Clinical Medicine: The Bane of My Second Year Existence

What Is Clinical Medicine?

The clinical medicine course makes up a very large part of the second year. If you read my overview of the second year of medical school, you will already know that I did not particularly like this course.

But before I get ahead of myself, let me first give you an idea of what the course is about.

The clinical medicine course is basically an internal medicine course. Since internal medicine covers a very broad scope, you will be learning about diseases, screenings, and treatments from the top of the body to the bottom of the sole.

You will learn about the following topics:

  • Prevention: epidemiology and biostatistics
  • Neurology & Orthopedics: central nervous system, musculoskeletal system, and anything else that does not fit in the other sections (strangely, the people in charge threw vasculitis into this section)
  • Endocrinology: hormones
  • Cardiology: heart and vessels
  • Pulmonary: lungs and airways
  • Nephrology: kidney and related structures
  • Gastrology: esophagus, stomach, and intestines
  • Hematology & Oncology: blood, lymph, and various cancers
  • Obstetrics and Gynecology: women’s health from giving birth to sexually transmitted diseases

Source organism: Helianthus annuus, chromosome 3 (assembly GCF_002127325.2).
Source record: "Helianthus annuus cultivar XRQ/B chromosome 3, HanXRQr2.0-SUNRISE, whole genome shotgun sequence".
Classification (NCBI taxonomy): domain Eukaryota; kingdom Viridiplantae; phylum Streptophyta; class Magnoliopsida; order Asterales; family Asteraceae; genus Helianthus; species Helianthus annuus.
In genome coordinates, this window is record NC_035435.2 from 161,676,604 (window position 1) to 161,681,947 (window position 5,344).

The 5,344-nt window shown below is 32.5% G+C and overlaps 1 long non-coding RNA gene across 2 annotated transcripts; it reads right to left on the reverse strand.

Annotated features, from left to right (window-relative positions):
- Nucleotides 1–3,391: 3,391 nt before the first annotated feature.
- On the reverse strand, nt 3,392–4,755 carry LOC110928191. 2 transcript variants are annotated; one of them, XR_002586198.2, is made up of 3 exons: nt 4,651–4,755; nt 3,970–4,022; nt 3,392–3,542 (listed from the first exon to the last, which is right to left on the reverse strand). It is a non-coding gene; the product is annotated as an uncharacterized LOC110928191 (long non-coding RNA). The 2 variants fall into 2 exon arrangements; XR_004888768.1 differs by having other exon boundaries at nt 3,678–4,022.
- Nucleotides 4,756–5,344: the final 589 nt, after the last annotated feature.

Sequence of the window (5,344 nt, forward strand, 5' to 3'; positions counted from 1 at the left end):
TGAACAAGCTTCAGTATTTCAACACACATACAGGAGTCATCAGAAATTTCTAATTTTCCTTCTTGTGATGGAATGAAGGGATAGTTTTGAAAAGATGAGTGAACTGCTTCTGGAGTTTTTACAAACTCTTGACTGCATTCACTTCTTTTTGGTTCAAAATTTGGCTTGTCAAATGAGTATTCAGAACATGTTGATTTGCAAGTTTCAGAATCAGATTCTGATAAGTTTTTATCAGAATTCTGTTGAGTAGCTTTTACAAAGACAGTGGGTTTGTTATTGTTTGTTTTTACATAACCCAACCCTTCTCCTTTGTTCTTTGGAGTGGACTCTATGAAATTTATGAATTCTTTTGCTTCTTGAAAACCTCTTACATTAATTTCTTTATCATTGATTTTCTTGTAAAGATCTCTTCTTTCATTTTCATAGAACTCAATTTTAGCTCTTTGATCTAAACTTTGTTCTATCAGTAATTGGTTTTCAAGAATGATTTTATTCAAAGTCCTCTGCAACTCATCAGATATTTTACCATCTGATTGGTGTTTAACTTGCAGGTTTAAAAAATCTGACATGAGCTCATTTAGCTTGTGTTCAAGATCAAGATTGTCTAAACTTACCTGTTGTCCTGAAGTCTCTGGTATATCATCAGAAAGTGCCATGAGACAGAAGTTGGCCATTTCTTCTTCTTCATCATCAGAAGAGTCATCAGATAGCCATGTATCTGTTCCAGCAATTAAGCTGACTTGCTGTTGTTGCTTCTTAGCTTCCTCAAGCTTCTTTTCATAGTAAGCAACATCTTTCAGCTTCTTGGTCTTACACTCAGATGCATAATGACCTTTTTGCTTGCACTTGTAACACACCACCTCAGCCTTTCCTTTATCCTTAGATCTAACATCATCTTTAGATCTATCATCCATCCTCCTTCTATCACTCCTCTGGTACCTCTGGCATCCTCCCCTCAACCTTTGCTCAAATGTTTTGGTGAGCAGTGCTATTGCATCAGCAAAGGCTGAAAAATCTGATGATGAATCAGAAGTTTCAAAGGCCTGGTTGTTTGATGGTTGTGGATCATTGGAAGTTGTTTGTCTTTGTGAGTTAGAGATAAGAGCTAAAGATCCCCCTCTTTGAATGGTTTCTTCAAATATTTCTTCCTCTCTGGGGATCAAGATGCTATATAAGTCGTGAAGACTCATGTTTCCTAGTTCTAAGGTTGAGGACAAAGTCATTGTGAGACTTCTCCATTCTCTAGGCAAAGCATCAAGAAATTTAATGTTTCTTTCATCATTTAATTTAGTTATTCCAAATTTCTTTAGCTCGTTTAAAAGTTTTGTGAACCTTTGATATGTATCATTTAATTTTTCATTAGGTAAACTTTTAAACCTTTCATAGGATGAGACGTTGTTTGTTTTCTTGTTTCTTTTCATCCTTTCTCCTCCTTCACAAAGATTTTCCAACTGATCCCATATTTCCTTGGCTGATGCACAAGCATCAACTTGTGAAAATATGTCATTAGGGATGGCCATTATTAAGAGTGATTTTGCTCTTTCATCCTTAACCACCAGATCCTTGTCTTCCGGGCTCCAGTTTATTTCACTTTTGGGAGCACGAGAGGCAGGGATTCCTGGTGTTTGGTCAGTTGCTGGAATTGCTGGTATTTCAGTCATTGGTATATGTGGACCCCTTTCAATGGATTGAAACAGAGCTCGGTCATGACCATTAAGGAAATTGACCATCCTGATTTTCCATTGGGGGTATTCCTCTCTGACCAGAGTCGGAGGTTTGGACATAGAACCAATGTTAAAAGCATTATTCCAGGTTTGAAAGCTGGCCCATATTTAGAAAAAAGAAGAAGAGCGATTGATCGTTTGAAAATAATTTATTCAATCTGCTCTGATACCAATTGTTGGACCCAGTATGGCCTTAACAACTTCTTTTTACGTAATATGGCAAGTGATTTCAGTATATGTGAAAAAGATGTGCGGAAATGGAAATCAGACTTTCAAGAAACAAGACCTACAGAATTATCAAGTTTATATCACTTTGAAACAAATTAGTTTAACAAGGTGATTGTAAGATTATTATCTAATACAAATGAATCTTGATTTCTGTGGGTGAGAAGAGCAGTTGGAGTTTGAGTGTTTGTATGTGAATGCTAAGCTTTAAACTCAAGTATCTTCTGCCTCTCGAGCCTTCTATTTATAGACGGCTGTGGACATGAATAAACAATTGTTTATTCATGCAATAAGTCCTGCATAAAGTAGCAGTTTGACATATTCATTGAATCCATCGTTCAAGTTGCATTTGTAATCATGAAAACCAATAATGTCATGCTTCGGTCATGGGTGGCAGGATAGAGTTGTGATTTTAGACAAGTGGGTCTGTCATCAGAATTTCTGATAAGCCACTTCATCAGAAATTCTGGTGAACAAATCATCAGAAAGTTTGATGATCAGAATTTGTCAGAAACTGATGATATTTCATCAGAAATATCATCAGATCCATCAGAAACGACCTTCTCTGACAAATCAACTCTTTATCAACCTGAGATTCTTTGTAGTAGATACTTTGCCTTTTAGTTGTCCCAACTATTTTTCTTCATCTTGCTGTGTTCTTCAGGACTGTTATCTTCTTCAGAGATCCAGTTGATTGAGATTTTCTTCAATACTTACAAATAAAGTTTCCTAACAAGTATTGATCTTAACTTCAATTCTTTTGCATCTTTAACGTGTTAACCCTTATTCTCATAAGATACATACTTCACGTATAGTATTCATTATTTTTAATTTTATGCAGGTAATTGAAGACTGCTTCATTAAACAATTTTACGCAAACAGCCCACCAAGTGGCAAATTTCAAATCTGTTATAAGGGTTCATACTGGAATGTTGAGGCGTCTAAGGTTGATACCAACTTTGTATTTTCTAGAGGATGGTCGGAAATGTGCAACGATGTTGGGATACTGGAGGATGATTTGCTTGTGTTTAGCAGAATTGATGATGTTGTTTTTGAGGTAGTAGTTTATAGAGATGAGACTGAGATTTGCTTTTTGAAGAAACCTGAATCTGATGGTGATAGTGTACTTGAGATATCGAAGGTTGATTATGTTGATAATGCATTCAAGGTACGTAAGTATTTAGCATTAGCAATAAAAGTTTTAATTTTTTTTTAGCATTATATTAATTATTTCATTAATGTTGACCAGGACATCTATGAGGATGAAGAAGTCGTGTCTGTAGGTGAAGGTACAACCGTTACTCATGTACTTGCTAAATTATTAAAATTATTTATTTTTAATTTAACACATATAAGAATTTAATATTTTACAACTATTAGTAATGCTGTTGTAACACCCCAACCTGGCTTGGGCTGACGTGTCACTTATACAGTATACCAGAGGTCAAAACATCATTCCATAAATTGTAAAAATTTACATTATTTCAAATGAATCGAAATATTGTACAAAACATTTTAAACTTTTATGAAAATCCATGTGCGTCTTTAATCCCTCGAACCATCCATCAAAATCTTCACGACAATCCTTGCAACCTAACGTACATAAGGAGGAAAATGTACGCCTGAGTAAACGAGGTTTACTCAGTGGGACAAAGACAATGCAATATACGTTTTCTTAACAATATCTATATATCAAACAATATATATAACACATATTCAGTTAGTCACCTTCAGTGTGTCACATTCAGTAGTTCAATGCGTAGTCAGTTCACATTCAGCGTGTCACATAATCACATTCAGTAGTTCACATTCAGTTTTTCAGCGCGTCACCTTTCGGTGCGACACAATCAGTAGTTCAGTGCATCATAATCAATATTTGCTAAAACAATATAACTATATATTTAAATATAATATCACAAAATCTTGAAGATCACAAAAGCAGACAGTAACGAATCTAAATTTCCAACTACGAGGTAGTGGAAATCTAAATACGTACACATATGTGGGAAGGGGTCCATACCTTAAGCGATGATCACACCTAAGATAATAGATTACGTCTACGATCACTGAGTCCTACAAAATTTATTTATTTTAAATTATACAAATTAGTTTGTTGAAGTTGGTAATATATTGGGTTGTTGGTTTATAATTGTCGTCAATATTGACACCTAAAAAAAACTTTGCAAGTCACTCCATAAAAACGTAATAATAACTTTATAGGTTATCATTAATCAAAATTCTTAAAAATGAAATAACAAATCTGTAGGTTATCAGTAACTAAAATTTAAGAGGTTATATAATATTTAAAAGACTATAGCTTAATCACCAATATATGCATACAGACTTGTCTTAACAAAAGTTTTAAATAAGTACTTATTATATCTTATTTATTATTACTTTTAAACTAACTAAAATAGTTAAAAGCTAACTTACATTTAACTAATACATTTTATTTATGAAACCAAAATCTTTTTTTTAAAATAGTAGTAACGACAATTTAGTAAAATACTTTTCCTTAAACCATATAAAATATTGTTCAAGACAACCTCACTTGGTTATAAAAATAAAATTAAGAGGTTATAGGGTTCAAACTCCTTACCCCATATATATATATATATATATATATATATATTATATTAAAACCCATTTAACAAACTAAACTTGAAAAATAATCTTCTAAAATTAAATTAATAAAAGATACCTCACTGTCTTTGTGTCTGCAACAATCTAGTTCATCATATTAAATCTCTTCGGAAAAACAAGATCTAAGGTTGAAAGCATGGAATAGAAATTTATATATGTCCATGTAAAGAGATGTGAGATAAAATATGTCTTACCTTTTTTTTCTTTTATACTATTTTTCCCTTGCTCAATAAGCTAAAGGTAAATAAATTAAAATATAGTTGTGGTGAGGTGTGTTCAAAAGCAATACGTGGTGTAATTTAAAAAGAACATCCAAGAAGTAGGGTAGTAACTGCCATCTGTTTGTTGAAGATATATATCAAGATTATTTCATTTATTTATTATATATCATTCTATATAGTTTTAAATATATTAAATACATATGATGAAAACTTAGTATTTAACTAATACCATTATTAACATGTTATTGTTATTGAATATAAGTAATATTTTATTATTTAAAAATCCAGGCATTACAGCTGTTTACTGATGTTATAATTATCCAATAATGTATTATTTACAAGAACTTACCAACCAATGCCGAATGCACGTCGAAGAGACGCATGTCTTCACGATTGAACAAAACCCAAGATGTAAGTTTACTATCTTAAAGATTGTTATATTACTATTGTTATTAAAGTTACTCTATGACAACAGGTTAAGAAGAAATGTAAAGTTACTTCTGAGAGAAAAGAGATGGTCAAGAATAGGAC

Clinical Medicine in My School

In my school, there was a very large emphasis on the clinical medicine course for the second year. First, the course spanned for two semesters. Each semester, it comprised of at least 50% of the total class time. So it basically made up at least half of the second year education. Second, it has the highest requirements to pass:

  • your semester average grade must be 65 or higher (like other classes)
  • you cannot fail more than one block per semester (unlike other classes)
  • you must attend, prepare for, and participate in the weekly or bi-weekly cases (unlike other classes)

If you fail to meet the requirements, you will be forced to remediate the class. Some of my classmates were forced to remediate, so do not think you are above that.

Small Group Cases

The cases take up a lot of work and a lot of time. Yet, they only comprise of 10% of the course grade. Still, the cases are one of the better aspects of the course if you have a physician to lead, because you will learn a lot. If you have someone who is not a doctor leading the group, you will not learn as much. If you fail to attend, you may have to make up for it by attending the case in another day or you may have to write a report. I am not too sure about this because I did not miss any cases.

There are times when the cases will cover diseases that you have not learn about yet, so just be prepared for that.